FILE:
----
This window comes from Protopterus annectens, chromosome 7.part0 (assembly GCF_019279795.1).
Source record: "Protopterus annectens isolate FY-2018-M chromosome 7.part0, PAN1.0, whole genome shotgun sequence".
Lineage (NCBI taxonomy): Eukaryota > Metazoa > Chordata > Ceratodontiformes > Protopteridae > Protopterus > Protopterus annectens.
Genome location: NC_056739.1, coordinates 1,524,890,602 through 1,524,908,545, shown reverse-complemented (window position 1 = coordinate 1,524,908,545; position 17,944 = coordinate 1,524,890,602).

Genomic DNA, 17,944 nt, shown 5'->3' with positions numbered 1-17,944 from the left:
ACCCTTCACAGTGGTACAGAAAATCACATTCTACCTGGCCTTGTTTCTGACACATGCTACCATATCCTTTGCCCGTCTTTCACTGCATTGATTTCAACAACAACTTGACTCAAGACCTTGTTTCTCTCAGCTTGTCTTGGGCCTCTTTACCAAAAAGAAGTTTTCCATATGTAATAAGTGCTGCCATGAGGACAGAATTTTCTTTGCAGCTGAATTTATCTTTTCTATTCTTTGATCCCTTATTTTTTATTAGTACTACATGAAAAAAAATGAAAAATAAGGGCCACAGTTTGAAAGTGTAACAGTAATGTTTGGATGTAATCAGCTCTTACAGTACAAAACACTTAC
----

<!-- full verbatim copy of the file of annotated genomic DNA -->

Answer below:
This window comes from Protopterus annectens, chromosome 7.part0 (assembly GCF_019279795.1).
Source record: "Protopterus annectens isolate FY-2018-M chromosome 7.part0, PAN1.0, whole genome shotgun sequence".
Lineage (NCBI taxonomy): Eukaryota > Metazoa > Chordata > Ceratodontiformes > Protopteridae > Protopterus > Protopterus annectens.
Genome location: NC_056739.1, coordinates 1,524,890,602 through 1,524,908,545, shown reverse-complemented (window position 1 = coordinate 1,524,908,545; position 17,944 = coordinate 1,524,890,602).

Genomic DNA, 17,944 nt, shown 5'->3' with positions numbered 1-17,944 from the left:
ACCCTTCACAGTGGTACAGAAAATCACATTCTACCTGGCCTTGTTTCTGACACATGCTACCATATCCTTTGCCCGTCTTTCACTGCATTGATTTCAACAACAACTTGACTCAAGACCTTGTTTCTCTCAGCTTGTCTTGGGCCTCTTTACCAAAAAGAAGTTTTCCATATGTAATAAGTGCTGCCATGAGGACAGAATTTTCTTTGCAGCTGAATTTATCTTTTCTATTCTTTGATCCCTTATTTTTTATTAGTACTACATGAAAAAAAATGAAAAATAAGGGCCACAGTTTGAAAGTGTAACAGTAATGTTTGGATGTAATCAGCTCTTACAGTACAAAACACTTAC